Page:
Forged explores the notion of art forgery from ancient times to the present.
In his introduction, critic, journalist, and artist Keats (Virtual Worlds) asserts that fakes-old forgeries and new works falsely attributed to old masters-are "the great art of our age." While acknowledging that their artistic merit lies elsewhere than in the aesthetic, the author claims that "art forgeries achieve what legitimate art accomplishes when legitimate art is most effective," namely, causing us to confront troubling truths about "ourselves and our world." To substantiate this claim, Keats devotes the bulk of his book to portraits of six fakers throughout history, highlighting different questions that their work raises. But with the exception of the author's consideration of forger Eric Hebborn, who subverted the view of art history as a progressive continuum, these profiles don't do much to substantiate Keats's bold claims. He saves the heavy lifting for his conclusion, in which he considers contemporary approaches to art that riff on the forger's work, such as appropriation and street art. But as he decries most appropriation as being locked in a self-referential holding pattern, while declaring science the new frontier of boundary smashing, it's unclear why Keats has devoted most of his book to profiling artistic frauds. Agent: Elise Capron, Sandra Dijkstra Literary Agency. (Jan.) (c) Copyright PWxyz, LLC. All rights reserved.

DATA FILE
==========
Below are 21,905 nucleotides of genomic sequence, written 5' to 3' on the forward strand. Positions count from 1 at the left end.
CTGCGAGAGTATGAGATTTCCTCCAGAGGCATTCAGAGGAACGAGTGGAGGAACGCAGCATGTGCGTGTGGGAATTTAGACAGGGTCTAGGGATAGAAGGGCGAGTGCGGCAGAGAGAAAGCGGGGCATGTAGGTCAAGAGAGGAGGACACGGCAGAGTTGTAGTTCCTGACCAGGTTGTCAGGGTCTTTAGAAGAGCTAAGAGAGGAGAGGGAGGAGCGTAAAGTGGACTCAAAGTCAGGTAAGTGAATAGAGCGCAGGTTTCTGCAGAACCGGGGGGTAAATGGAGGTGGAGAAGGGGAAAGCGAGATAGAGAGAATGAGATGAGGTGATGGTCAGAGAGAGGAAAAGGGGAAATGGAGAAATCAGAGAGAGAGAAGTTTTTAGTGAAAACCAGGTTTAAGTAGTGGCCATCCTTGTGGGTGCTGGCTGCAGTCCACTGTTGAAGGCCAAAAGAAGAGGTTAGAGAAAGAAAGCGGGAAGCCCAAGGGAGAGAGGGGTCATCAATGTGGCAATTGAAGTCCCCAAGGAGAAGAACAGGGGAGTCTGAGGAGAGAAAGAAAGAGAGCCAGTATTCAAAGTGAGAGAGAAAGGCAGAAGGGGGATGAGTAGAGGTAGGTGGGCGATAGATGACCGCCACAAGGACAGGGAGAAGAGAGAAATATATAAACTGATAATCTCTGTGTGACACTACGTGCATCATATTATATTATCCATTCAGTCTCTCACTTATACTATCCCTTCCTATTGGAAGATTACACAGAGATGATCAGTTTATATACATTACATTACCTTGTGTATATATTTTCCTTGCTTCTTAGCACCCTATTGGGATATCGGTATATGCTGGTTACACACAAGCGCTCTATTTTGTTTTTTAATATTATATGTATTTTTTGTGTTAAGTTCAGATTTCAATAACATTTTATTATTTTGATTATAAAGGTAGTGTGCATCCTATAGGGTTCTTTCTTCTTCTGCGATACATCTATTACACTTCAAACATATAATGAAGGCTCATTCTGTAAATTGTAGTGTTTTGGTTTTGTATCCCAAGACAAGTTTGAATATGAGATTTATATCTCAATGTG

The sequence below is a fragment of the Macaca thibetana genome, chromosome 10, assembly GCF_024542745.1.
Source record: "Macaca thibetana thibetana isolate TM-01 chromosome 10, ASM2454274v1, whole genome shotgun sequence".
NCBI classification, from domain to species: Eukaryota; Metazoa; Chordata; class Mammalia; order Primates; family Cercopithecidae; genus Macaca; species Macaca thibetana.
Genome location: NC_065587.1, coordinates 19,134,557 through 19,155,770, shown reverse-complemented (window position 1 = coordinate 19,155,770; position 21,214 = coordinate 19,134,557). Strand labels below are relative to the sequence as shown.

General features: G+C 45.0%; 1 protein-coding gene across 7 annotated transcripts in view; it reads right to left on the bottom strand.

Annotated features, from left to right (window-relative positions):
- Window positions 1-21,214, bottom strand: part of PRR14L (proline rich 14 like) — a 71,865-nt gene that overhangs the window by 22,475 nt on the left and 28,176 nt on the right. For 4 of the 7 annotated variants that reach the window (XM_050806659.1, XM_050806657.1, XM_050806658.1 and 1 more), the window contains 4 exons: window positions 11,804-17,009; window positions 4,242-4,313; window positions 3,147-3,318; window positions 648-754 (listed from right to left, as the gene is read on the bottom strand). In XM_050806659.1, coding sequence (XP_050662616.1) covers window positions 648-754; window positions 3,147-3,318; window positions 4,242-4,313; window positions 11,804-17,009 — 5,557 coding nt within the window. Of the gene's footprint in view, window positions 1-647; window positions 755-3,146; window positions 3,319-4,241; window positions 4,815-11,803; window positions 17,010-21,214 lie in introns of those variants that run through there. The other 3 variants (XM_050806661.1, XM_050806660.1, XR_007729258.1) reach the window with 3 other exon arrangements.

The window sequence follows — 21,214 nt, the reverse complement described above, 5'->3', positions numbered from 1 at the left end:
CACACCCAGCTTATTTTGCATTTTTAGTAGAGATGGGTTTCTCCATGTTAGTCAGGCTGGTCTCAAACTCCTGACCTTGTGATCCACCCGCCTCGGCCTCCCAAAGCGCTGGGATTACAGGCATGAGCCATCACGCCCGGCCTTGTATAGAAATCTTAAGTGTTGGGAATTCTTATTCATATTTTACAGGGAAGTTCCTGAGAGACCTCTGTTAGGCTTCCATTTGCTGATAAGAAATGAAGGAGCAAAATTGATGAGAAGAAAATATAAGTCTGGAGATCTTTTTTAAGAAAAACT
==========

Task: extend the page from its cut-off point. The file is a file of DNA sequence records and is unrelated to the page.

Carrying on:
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Oxford University Press
January 03, 2013
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